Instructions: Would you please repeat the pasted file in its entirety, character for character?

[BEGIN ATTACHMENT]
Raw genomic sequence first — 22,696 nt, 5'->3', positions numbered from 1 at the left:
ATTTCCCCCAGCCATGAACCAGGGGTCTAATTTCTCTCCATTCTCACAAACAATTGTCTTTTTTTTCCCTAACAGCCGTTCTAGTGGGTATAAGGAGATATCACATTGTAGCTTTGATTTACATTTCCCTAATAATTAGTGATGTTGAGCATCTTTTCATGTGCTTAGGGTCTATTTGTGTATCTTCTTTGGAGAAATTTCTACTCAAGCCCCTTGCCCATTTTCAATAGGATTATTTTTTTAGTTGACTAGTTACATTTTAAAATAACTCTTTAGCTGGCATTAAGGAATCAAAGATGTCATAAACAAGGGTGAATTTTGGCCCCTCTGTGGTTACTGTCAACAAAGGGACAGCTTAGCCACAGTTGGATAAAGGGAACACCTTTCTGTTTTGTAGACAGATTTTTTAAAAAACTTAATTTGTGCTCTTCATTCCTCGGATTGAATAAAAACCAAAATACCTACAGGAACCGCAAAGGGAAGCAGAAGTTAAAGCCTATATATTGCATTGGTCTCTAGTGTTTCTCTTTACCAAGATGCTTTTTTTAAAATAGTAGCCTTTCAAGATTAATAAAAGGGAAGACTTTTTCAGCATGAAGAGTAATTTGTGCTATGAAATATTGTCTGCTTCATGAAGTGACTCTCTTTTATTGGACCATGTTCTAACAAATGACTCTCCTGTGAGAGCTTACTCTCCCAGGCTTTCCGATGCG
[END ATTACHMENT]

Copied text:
Raw genomic sequence first — 22,696 nt, 5'->3', positions numbered from 1 at the left:
ATTTCCCCCAGCCATGAACCAGGGGTCTAATTTCTCTCCATTCTCACAAACAATTGTCTTTTTTTTCCCTAACAGCCGTTCTAGTGGGTATAAGGAGATATCACATTGTAGCTTTGATTTACATTTCCCTAATAATTAGTGATGTTGAGCATCTTTTCATGTGCTTAGGGTCTATTTGTGTATCTTCTTTGGAGAAATTTCTACTCAAGCCCCTTGCCCATTTTCAATAGGATTATTTTTTTAGTTGACTAGTTACATTTTAAAATAACTCTTTAGCTGGCATTAAGGAATCAAAGATGTCATAAACAAGGGTGAATTTTGGCCCCTCTGTGGTTACTGTCAACAAAGGGACAGCTTAGCCACAGTTGGATAAAGGGAACACCTTTCTGTTTTGTAGACAGATTTTTTAAAAAACTTAATTTGTGCTCTTCATTCCTCGGATTGAATAAAAACCAAAATACCTACAGGAACCGCAAAGGGAAGCAGAAGTTAAAGCCTATATATTGCATTGGTCTCTAGTGTTTCTCTTTACCAAGATGCTTTTTTTAAAATAGTAGCCTTTCAAGATTAATAAAAGGGAAGACTTTTTCAGCATGAAGAGTAATTTGTGCTATGAAATATTGTCTGCTTCATGAAGTGACTCTCTTTTATTGGACCATGTTCTAACAAATGACTCTCCTGTGAGAGCTTACTCTCCCAGGCTTTCCGATGCG